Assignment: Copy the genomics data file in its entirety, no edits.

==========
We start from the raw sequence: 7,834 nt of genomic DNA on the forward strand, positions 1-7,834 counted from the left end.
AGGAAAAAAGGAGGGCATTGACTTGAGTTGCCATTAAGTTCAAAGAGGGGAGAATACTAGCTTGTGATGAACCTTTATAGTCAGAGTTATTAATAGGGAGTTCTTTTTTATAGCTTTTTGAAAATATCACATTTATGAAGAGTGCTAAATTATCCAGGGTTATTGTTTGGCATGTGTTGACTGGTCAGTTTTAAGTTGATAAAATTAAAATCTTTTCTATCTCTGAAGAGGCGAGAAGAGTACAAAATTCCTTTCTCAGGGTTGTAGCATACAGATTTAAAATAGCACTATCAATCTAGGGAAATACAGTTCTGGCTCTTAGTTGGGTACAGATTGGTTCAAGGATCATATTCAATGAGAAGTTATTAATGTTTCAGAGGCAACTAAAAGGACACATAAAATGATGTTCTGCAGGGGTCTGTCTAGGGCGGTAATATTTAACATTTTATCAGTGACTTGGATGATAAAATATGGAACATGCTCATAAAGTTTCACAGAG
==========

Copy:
We start from the raw sequence: 7,834 nt of genomic DNA on the forward strand, positions 1-7,834 counted from the left end.
AGGAAAAAAGGAGGGCATTGACTTGAGTTGCCATTAAGTTCAAAGAGGGGAGAATACTAGCTTGTGATGAACCTTTATAGTCAGAGTTATTAATAGGGAGTTCTTTTTTATAGCTTTTTGAAAATATCACATTTATGAAGAGTGCTAAATTATCCAGGGTTATTGTTTGGCATGTGTTGACTGGTCAGTTTTAAGTTGATAAAATTAAAATCTTTTCTATCTCTGAAGAGGCGAGAAGAGTACAAAATTCCTTTCTCAGGGTTGTAGCATACAGATTTAAAATAGCACTATCAATCTAGGGAAATACAGTTCTGGCTCTTAGTTGGGTACAGATTGGTTCAAGGATCATATTCAATGAGAAGTTATTAATGTTTCAGAGGCAACTAAAAGGACACATAAAATGATGTTCTGCAGGGGTCTGTCTAGGGCGGTAATATTTAACATTTTATCAGTGACTTGGATGATAAAATATGGAACATGCTCATAAAGTTTCACAGAG